Profitability gaps in livestock identified

There is a “considerable” variation in the profitability between the top third and bottom third of livestock producers, the 2015 edition of the ‘Cattle and Sheep Enterprise Profitability’, published by Quality Meat Scotland (QMS), has revealed.

The report, which covers the 2014 calf and lamb crop, also said that, of the suckler herds surveyed, those in the top third of gross margin per animal achieved higher output through higher calf rearing percentages. This, combined with selling heavier calves, resulted in higher yield per cow in the herd. Suckler producers typically received 6-10p/kg lwt more for the calves they sold. Those in the top third also had lower total variable costs than the average, while achieving higher output.

In the sheep sector those in the top third of sheep producers similarly achieved higher outputs through better stock performance. They reared about seven to 15 more lambs per 100 ewes than the average, the report revealed.

Although they did not rear lambs to the heaviest weights, the larger lamb crop resulted in top-third flocks selling 5kg lwt more lamb per ewe. They also sold the highest proportion of lambs for immediate slaughter. The net effect of this was that income from lamb sales was £13-£14 per ewe more than the average.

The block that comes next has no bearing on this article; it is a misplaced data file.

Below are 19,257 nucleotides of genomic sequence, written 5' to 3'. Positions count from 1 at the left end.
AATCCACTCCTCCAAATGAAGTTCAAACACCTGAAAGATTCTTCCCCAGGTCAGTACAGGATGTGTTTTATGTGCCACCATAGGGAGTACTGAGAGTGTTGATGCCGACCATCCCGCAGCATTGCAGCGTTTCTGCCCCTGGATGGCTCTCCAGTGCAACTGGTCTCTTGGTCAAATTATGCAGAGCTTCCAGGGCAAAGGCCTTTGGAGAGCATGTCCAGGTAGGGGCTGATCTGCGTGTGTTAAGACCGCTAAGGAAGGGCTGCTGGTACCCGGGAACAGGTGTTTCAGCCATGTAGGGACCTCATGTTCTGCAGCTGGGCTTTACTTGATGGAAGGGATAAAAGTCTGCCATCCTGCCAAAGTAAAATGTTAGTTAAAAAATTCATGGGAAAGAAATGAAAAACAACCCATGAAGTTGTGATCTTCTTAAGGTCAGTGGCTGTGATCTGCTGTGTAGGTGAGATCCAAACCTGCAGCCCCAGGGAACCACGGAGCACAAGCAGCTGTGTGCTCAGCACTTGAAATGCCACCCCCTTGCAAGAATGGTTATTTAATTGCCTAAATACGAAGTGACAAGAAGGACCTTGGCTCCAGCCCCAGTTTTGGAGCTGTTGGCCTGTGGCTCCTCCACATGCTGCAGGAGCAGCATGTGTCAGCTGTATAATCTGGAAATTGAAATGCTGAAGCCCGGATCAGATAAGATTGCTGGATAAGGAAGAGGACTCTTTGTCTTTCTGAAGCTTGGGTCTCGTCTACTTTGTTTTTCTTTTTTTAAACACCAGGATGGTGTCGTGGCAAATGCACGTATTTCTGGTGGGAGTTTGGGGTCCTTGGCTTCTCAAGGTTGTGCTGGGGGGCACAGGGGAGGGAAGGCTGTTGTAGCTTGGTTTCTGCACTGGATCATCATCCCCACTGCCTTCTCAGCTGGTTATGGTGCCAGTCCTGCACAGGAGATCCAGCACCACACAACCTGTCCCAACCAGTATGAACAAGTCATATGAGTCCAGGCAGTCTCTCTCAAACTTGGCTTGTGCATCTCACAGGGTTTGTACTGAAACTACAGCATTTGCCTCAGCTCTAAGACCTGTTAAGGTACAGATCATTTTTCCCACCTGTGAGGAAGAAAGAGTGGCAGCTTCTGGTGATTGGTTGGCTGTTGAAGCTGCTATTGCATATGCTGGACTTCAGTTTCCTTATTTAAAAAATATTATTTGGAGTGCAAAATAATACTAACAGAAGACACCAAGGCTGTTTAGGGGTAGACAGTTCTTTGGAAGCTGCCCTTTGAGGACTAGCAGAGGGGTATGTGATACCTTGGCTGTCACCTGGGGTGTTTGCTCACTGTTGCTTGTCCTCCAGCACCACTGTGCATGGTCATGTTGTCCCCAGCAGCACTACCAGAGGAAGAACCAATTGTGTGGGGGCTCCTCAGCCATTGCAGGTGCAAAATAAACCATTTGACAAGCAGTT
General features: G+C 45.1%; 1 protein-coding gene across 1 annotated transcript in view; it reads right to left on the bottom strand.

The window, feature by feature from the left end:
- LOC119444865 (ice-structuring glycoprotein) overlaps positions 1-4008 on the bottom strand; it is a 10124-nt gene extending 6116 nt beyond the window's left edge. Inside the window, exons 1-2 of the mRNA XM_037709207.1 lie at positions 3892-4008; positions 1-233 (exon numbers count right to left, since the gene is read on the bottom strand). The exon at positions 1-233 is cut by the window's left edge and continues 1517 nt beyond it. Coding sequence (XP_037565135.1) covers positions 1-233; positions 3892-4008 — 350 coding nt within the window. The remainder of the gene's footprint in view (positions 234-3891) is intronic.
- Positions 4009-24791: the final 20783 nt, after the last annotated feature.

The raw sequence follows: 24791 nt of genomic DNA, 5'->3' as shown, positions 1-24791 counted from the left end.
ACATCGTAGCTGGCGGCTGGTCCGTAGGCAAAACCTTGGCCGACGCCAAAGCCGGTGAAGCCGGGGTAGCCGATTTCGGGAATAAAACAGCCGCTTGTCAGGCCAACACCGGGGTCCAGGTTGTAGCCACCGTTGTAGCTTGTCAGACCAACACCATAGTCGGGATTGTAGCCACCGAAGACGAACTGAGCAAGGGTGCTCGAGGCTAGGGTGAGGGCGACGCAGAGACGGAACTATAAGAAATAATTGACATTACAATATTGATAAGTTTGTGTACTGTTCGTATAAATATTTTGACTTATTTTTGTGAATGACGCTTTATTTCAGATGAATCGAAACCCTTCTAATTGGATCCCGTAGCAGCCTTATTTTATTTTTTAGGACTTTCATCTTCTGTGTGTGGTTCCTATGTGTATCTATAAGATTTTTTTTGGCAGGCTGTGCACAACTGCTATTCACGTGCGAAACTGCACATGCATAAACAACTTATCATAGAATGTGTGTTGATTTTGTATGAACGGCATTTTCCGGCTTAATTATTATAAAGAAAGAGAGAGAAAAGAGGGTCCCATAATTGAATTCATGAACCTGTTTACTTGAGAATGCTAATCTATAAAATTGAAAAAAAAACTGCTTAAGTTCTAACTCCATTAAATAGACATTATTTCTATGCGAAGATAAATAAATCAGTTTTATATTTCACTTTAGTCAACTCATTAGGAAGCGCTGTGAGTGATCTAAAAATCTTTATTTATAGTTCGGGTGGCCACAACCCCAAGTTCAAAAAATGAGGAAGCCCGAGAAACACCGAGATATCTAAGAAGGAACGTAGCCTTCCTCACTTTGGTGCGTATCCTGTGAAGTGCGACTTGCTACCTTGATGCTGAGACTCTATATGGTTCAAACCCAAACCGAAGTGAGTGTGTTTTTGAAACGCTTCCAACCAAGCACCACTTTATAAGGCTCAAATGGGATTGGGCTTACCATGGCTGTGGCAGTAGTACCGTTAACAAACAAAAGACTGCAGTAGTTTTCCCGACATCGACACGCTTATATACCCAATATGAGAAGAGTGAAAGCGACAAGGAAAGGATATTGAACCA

Stuart Ashworth, head of economics services with QMS, said that the calf and lamb crop benefited from an improved season weather-wise. This resulted in a general improvement in profitability among sheep farmers, although the position in the beef sector remained challenging.
“Calving and lambing was a more positive period than in 2013 and mortality rates at birth were much reduced, while among sheep flocks ewe prolificacy was much improved,” said Ashworth.
“Additionally, feed and forage was in much better supply and animals thrived better than in 2013 and the increased availability of feed and forage contributed to animals generally being sold at higher weight.”
The general improvement in ewe prolificacy during 2014 meant sheep farmers were better positioned to benefit from output than cattle enterprises, the report said.
“Only 29% of store cattle finishers achieved a positive net margin, down from 72% the previous year, while among rearer-finishers the number achieving positive margins halved in comparison to 2013,” said Ashworth.
For store cattle producers, where sale prices were similar to a year earlier, the more extensive units struggled to maintain margins.

In contrast, margins improved among ewe flocks. The report said the proportion of hill ewe flocks making a positive net margin lifted from 10% in 2013 to 15% in 2014.
Upland flocks recorded a positive net margin at 68% while low-ground flocks saw a positive net margin at 75%. Store lamb finishers held relatively steady at 75%.
“Hill flocks reported considerable improvement in ewe productivity from the depressed levels of the 2013 lamb crop. A lower level of ewe replacement and some improvement in store lamb returns led to some growth in output,” said  Ashworth.

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